"The thing that's so amazing about it, is that it's actually based on one of the simplest ideas you could possibly imagine: a single note repeated over and over again, one note per syllable — king - of - kings and lord - of - lords. But Handel keeps repeating the passage in higher and higher registers. "Each one seems to be the highest you could possibly get. That's the climax of the piece," Kapilow says.
For CGS, this song has become a part of our music tradition and is sometimes sung as part of our special services. What I think makes this song even more special is when we invite non-choir members to sing along, either up in front or staying in pews, and join our voices together carry out this very familiar and majestic tune. It fills our worship space with this music that creates a sense of unity for singers and listeners, as we all raise up our voices in Hallelujahs!
Our CGS Mixed Choir is constantly looking for singers who would like to be a part of a ministry and group of people who share the same passion for singing. We meet for a couple of hours every Thursday in the Fireside Room to learn music that we sing in our worship services and a quick review of the song before each Sunday service. Our rehearsals normally comprise of not just singing, but also a lot of fellowship - catching up and checking in with each other, most of the time, over food and refreshments. Choir members often bring food and refreshments to rehearsals that they’ve prepared to share with everyone. We’ve always felt that our CGS church is a big family, and that is especially undeniable among our choir members. The amount of time we spend in each other’s company, doing something we enjoy and love, for a common objective of serving God and edifying our congregation with music, nurture a special connection and relationship with each other.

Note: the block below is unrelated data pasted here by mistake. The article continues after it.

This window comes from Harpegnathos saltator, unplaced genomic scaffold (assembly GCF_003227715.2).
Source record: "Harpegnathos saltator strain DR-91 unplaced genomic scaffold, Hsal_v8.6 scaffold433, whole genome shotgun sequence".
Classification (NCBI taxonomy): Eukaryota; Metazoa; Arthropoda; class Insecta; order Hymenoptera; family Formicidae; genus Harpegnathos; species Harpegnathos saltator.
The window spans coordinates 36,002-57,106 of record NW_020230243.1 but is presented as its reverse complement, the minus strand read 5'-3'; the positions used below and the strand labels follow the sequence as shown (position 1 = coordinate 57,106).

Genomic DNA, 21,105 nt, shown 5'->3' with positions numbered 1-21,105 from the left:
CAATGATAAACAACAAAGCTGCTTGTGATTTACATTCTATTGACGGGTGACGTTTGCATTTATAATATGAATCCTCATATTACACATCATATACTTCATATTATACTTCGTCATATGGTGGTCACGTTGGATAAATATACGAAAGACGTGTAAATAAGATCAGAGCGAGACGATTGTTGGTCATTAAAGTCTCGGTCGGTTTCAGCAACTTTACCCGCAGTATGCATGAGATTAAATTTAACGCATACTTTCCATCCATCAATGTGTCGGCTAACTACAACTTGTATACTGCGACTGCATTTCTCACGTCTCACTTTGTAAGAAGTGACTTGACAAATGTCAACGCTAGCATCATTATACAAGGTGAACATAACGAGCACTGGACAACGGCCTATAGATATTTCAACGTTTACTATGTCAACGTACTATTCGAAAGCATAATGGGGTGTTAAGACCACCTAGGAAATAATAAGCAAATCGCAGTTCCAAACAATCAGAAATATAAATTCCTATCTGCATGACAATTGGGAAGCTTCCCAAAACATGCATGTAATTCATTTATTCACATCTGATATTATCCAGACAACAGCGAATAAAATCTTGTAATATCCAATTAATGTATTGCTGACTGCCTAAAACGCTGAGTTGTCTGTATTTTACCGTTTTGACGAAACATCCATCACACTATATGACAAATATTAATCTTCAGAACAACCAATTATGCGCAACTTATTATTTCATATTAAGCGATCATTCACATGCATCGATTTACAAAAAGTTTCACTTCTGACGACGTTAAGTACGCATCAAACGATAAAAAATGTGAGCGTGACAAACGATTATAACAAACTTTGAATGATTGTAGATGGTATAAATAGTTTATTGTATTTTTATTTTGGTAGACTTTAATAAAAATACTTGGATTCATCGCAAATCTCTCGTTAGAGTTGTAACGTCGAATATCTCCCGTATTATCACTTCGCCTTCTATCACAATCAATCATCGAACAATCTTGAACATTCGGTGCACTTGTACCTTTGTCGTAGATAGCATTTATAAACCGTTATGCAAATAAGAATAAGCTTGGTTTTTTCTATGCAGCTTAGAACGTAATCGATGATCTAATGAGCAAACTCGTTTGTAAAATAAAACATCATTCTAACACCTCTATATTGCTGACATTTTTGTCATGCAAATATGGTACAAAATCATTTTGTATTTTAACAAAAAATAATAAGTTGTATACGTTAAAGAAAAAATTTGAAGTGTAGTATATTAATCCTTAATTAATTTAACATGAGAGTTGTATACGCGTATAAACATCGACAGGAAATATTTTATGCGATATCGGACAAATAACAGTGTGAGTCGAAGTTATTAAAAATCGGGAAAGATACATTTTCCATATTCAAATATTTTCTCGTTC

Something that may explain the special connection we develop with music-making - according to Aniruddh D. Patel, a researcher at Tufts University and self-described “neuroscientist of music,” human song connects us, not just to each other, but to other species. But there are key differences in the way humans and other animals sing, and those differences point to the unusually important role that sound plays in human brain function. Music provides a way to access regions of the brain and reawaken autobiographical memory when language won’t. Just as parrots use their learned songs as a way to identify themselves as belonging to a specific flock, “human vocal learning may have started as a way to mark ourselves as being members of a group, maybe before we had full-blown language.” He connects this group identification with the way accents tell us what region or country a speaker comes from today.
So, come join us on Thursdays, 7 – 9 in the evening, Fireside Room, and be a part of our wonderful choral ministry.
- REY LAMBATIN, Choir Director
Christ the Good Shepherd
Various editorials, articles, and other items of interest.